[REBOL] Re: oss revisited (briefly!)
From: joel:neely:fedex at: 10-Feb-2004 11:03
Just my $0.02 here... However, let me emphasize that I'm not agitating
for a change of RT position here, but just clarifying what I understand
open source to be about, and some benefits of open source.
Robert M. M=FCnch wrote:
> Hi, I never undestand what the problem is? What's the problem with Rebol
> not being open-source? It doesn't cost hundred-of-thousands of $s to use.
> So if you are doing things that will create revenue, you can afford a
> license, if not use the free interpreter.
With all due respect, I think you're confusing two distinct issues here.
To paraphrase ESR and RMS, open source is about "free as in free speech,
not free as in free beer". Access to source code is about availability
of knowledge, as expanded below.
> But, all those open-source demagogues, if you can show-up with a
> business-model that let RT make some money from their work, I will be
> quite but otherwise it's just a techie POV with no business know-how
> behind it.
> And, BTW: Those not caring about Rebol because not being open-source have
> a problem ;-)
Again WADR I think you're contradicting yourself here. Saying that
something has no value unless somebody can make money off of it seems
just as much advocating a philosophical POV (not to accuse anybody of
demagoguery ;-) as saying that the greatest value to society at large
is obtained by knowledge to be freely available. As for the other
contradiction, your first paragraph seems to be arguing for a strictly
commercial POV, but your second paragraph seems to ignore the marketing
principle that the customer has the right to decide what (s)he wants.
I know some people who don't care about anything that doesn't run on
Windows. Do you think they have a problem simply because they have a
preferred platform and delivery model?
RT can make money by providing expert support, just as an engineering
firm can make money by providing expertise, even though that expertise
is based on applying the "open source" laws of physics which are freely
available to all. Similarly, legal firms make *LOTS* of money offering
their expertise, even though anyone can legally go to a law library and
read the "source code" of the laws of the nation.
> Well, why not? If someone can tell me a really benefit Rebol being
> open-source I might change my POV. Sorry, if this sound a bit harsh here,
> but only moaning without showing a solution is not that professional.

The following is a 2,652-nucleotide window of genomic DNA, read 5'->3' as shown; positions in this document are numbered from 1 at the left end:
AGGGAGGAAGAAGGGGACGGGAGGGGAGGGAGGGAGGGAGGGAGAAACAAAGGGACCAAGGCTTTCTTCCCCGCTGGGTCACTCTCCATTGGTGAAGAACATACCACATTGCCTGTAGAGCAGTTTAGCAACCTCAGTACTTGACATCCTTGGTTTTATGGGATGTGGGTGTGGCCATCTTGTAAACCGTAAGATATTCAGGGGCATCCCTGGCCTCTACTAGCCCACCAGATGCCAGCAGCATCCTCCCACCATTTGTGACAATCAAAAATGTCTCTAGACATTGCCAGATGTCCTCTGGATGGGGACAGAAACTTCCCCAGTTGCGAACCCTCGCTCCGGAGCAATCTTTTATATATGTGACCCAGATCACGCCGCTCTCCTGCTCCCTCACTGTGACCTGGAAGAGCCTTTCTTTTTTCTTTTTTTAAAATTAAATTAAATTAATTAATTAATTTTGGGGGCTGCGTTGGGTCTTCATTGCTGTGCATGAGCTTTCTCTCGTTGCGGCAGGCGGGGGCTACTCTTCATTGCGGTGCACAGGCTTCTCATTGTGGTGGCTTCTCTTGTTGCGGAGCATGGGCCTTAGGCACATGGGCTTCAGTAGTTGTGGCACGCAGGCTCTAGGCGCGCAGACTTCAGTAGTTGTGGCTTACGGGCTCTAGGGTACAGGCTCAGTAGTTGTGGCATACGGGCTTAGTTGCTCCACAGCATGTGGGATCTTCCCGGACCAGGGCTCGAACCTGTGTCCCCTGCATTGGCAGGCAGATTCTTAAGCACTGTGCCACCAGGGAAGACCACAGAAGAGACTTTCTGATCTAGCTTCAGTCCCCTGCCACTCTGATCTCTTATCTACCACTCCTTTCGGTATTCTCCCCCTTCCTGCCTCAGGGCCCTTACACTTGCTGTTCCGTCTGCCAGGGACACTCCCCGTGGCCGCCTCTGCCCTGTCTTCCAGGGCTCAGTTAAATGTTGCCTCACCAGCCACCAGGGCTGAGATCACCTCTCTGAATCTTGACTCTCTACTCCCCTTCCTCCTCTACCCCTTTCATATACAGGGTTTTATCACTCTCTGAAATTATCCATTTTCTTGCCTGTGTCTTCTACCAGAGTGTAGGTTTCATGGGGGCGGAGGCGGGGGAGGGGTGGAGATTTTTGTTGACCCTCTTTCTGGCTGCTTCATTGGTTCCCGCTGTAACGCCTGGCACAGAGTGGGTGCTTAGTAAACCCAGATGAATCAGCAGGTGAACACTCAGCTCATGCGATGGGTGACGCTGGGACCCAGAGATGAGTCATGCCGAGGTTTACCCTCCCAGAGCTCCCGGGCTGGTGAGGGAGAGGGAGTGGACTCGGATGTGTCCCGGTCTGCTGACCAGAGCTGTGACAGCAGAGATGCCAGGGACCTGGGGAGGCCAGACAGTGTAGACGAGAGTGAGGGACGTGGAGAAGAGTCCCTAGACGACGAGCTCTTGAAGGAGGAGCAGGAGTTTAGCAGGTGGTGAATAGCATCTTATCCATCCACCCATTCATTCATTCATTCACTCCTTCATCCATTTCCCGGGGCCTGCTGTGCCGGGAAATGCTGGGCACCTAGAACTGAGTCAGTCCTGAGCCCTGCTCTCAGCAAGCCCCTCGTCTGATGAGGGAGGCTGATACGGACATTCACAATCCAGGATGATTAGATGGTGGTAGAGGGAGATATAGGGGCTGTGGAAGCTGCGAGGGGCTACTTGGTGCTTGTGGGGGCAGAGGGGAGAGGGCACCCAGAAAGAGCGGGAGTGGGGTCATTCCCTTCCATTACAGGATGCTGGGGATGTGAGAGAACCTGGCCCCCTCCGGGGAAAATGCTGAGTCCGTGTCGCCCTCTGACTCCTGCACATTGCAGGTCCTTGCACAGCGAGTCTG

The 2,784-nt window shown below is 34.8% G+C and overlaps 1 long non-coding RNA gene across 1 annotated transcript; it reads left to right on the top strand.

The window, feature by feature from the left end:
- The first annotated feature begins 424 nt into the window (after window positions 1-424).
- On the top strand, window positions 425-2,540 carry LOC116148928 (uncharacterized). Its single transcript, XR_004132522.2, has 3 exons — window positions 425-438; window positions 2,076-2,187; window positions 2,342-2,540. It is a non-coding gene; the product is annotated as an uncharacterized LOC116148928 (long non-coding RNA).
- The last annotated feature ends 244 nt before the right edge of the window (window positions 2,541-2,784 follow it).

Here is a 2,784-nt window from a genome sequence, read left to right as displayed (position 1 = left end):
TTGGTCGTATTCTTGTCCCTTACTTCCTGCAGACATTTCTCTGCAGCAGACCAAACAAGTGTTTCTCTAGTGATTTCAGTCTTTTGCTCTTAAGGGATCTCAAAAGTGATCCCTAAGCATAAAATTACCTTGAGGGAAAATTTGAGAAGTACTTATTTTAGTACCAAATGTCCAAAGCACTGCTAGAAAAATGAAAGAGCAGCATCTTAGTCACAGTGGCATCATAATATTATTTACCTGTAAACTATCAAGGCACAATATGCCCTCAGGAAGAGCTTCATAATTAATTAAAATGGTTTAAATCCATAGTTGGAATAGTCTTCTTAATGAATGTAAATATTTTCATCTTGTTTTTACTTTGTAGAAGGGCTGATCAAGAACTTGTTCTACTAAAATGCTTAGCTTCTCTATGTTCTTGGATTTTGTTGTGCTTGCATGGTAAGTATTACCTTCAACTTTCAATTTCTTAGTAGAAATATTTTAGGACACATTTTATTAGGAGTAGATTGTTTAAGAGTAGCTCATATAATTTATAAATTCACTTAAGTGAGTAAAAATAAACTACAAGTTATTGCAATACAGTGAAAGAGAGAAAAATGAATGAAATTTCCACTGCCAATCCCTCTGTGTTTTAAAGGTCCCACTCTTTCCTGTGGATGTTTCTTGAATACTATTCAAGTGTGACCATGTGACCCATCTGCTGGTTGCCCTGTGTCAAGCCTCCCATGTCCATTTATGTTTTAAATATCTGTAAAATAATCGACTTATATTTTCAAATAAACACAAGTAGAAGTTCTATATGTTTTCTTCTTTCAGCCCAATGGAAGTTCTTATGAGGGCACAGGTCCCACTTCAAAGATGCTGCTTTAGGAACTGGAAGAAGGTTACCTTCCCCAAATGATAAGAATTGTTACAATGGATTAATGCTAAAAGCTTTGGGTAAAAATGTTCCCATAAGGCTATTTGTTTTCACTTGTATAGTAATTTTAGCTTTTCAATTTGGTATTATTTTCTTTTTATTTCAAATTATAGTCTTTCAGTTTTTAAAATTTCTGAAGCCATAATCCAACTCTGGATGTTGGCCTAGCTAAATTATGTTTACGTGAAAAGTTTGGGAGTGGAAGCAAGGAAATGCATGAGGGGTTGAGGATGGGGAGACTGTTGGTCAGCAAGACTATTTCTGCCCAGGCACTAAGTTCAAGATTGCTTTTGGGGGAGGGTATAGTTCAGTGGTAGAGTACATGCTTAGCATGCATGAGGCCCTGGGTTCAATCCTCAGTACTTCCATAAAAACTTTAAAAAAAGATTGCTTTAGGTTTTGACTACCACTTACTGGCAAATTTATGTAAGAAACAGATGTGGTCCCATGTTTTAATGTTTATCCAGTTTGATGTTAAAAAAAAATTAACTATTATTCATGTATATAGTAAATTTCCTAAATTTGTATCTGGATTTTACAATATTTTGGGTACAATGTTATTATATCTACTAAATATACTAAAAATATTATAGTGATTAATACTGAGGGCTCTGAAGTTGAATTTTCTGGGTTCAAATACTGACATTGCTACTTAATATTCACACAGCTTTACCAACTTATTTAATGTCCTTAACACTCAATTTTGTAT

1) Faster bug fixes. Many folks on this mailing list have offered but
fixes for mezzanine code, but their/our ability to help debug and
offer corrections hits the wall when natives are involved. RT produces
good code but nobody is perfect and we know that there have been bugs
which have taken quite a while to resolve due to other priorites and
limits on resources.
2) Improved documentation. Many on this list have contributed ideas,
explanations, and mental models re various features of REBOL. If
we had access to the source code, those who are willing to invest the
effort to understand the interpreter and/or natives could offer exact
and definite answers for "how does REBOL do ..." and "what does ...
mean in REBOL" kinds of questions. The user community could stop
wasting time trying to guess and/or debate such issues. Making the
user community more effective certainly benefits both the users and RT!
3) Faster porting. There have been several mentions on this list in
the past few days about the fact that /View on Mac OS/X has been
for over a year. In the open source world, sufficiently-
interested parties can perform (or at least contribute to) the legwork
of getting an existing piece of code ported to another environment
(even if only for "beta" purposes).
The list could go on, but you asked for "a benefit" and I've mentioned
three, so I'll stop. ;-)
Again, let me stress that I'm not complaining or advocating here; RT
has a perfect right to decide what model and license REBOL will be
provided under. As a user, I simply decide whether I prefer to use
the tool under their model, or live without it. I certainly agree
that whining and moaning are not professional, but I do believe that
calm, rational discussion of the pros and cons of alternatives is
Joel Neely com dot fedex at neely dot joel
I had proved the hypothesis with a lovely Gedankenexperiment,
but my brain was too small to contain it. -- Language Hat